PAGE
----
1. Who is the band? What is their history? What motivates them?
Perhaps the most fitting way to describe Copernicus is as a performance poet. Even though he (originally named Joseph Smalkowski) plays keyboards, Copernicus refuses to be categorized as a musician. Despite often having inhabited the alternative New York rock'n'roll scene, his music also exudes strong elements of jazz, classical and the avant garde. Even though Copernicus' preferred recording strategy is that of improvisation, his epic pieces tend to revolve around themes, riffs and repeated clusters, moving along a clearly linear pathway” (Copernicus, 2009).
“The booming delivery and abstract texts evoke the spirit of classic beat generation poetry, but the Copernicus stance goes back even further to the theatrical confrontations of the Dada movement. He's always preferred the improvisatory approach, even though each poem's grist might be prepared in advance, their rhythms and content might be disassembled in the moment” (Copernicus, 2009).
“Copernicus has always been fiercely independent, since he first started recording in this manner, back at the dawn of the 1980s. He organizes the recording sessions, sculpts the assembled band, oversees the album artwork and releases each disc on his own Nevermore, Inc. label. 1985 brought Nothing Exists, which emphatically laid out the themes of his subsequent work. A burst of creativity led to the swift succession of Victim Of The Sky (1987), Deeper (1989) and Null (1990). Often, Copernicus would perform with large-scale ensembles, but in 1991 he initiated the practice of giving completely solo performances, revealing his declamations in a stripped, confrontational space. He views himself as a conduit for abstract ideas and philosophical notions. Copernicus decided that his particular marriage of music and narrative was the best way to communicate his thoughts and concepts to a receptive audience” (Copernicus, 2009).
“He released No Borderline in 1993, but there was to be a longer gap before 2001's Immediate Eternity which moved in a completely different direction as its creator was spending increasing amounts of time in Ecuador, where the Spanish version of the album La Eternidad Inmediata was released the same year. The album is followed by 2005 releases of Immediate Eternity II, Die Sofortige Ewigkeit II (in German), L'Eternite Immediate II (in French) and La eternidad inmediata II (in Spanish). Copernicus was evolving after having spent three years penning his book, also called Immediate Eternity. He linked up with Los Nomadas from Guayaquil, the country's biggest city, and his music moved temporarily more towards the zone of jazz-rock fusion. Now, with disappearance, Copernicus has made a return to the old established methods, refining them into what is probably his key distillation of an ongoing obsession with the freedom and beauty of nothingness” (Copernicus, 2009).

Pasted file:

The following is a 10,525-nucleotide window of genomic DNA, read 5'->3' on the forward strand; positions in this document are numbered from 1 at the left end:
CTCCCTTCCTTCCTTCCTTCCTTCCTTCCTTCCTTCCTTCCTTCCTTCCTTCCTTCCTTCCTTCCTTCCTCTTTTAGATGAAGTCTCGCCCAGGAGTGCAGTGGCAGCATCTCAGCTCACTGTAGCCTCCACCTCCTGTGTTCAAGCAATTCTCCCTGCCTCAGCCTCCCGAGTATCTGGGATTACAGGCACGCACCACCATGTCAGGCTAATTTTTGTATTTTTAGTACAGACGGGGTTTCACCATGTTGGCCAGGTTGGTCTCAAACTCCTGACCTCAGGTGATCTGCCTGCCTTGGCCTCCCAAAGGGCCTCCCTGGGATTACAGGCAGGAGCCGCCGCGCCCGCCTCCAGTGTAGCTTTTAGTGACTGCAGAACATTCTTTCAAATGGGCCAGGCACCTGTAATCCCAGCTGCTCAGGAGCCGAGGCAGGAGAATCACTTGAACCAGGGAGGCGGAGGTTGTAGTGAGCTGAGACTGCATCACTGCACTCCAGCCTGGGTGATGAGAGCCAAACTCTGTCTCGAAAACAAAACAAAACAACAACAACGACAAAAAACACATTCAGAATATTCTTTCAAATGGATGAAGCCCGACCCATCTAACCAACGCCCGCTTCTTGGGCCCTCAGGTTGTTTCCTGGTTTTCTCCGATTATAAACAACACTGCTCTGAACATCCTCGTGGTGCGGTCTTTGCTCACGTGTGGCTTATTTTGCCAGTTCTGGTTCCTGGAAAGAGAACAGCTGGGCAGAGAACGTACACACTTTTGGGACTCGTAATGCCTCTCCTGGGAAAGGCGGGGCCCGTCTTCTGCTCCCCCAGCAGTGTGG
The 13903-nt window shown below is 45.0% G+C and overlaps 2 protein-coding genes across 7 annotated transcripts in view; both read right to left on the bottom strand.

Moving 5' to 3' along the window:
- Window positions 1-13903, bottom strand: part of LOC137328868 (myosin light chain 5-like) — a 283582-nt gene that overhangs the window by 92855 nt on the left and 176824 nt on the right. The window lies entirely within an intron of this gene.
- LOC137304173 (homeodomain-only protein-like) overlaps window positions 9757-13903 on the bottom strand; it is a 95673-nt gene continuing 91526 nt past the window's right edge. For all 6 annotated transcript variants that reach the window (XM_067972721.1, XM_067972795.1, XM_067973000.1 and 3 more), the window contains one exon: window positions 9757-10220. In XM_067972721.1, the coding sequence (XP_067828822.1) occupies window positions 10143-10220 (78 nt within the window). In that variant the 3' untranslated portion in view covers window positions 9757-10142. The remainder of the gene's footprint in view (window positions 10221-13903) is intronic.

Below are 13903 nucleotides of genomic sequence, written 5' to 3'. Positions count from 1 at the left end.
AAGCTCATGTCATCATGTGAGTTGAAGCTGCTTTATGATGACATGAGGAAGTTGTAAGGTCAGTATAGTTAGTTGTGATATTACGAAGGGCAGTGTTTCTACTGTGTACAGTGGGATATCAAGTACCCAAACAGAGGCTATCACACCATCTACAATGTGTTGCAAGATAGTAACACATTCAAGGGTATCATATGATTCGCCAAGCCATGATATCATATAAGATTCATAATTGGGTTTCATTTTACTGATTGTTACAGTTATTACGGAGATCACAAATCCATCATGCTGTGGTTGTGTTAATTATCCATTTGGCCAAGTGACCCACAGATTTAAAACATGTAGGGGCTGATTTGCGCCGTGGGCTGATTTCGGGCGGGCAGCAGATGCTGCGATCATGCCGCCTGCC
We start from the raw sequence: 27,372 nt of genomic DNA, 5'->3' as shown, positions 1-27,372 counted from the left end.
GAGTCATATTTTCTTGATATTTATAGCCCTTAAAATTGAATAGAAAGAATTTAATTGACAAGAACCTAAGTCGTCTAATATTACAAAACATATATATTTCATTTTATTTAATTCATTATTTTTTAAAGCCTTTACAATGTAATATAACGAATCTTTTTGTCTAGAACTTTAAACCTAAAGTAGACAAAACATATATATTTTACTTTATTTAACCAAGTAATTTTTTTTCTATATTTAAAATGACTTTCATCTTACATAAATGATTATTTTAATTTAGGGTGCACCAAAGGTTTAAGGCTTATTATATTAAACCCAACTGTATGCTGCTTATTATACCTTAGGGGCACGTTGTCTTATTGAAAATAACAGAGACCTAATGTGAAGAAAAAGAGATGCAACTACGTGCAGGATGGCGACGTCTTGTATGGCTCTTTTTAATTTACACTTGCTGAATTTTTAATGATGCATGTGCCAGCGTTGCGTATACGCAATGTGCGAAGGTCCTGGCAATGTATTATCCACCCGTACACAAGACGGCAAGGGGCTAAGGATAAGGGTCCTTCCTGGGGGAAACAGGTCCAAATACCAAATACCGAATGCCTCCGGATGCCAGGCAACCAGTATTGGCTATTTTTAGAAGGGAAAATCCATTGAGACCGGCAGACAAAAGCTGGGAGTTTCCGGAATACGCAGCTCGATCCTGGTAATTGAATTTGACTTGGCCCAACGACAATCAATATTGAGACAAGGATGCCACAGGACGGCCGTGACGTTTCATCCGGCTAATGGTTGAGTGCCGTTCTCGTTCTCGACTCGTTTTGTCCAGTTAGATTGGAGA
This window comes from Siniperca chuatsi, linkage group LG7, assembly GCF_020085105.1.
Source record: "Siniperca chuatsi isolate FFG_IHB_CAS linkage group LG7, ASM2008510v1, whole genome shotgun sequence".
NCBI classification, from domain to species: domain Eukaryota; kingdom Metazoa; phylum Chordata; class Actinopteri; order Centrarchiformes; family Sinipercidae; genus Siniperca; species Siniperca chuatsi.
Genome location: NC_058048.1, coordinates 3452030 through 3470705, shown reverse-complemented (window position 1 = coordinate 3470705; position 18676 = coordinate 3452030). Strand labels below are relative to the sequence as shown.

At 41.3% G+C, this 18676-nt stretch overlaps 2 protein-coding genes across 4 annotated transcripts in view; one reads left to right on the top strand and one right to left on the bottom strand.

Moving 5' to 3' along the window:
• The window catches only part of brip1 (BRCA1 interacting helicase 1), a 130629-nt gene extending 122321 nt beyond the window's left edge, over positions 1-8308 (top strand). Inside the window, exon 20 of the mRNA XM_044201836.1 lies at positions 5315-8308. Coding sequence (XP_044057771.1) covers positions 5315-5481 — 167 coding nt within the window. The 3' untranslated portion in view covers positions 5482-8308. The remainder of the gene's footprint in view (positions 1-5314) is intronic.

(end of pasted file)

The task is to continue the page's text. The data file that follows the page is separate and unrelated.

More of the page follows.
2. Why did they make this album? What was the passion or message that forced them to produce the album?
Great question. It’s like Frank Zappa meets Jim Morrison. But definitely not my cup of tea.
3. They have? Or, simply what was their motivation for the themes they chose for this album?
The themes are the universe and nothingness. The notes, strings, and cords are pulled together to mimic a random universe. If you can imagine listening to the Beatles Revolution Nine, with someone shouting every once and a while about the universe, that is the first two songs.
The Blind Zombies actually has some intermitting rhythm and some flute and violins making it the standout for this album and one of the few I would personally classify as music.
Humanity Created the Illusion of Itself is mostly spoken word, with some woodwinds and strings thrown in. Some of the same kinds of ideas brought out by early Jethro Tull on Aqualung and Thick as a Brick, but with allot less musical inspiration.
Atomic New Orleans is a bluesy jazz beat set to spoken word. Nothing but “feel the atoms..” and some guitar and sax. “Hey New Orleans do you have any atoms down there?” “Protons and neutrons speeding at the speed of light.”
“Poor Homo Sapiens getting up every day and finding themselves trapped in the horror dream of false identity” gets repeated several times to horns and guitars for the second to last song.
Revolution II, the epic opens with drums and synths. Over 20 minutes of noise and spoken word. Back to number nine numbing sound. I always thought I was pretty open – minded but this convinced me that I was wrong.
4. What message are they delivering through their lyrics and music?
The universe is a random mix of chaos set to the noise of instruments. If you are into that then you will love this.
5. Does this music improve, change, or add to the genre? What does the listener receive from listening to the music?
Not really sure what genre this fits into. Parts sound like comedy, some just poetry, a little music here and there, but without real connection for me.
6. Does it have longevity? Is it something a fan will like to play again and again?
I struggled to get through this. I was so happy when it was over.
Rating: 1/10 – I think I said enough already.
Reviewed by Prof on September 9th, 2009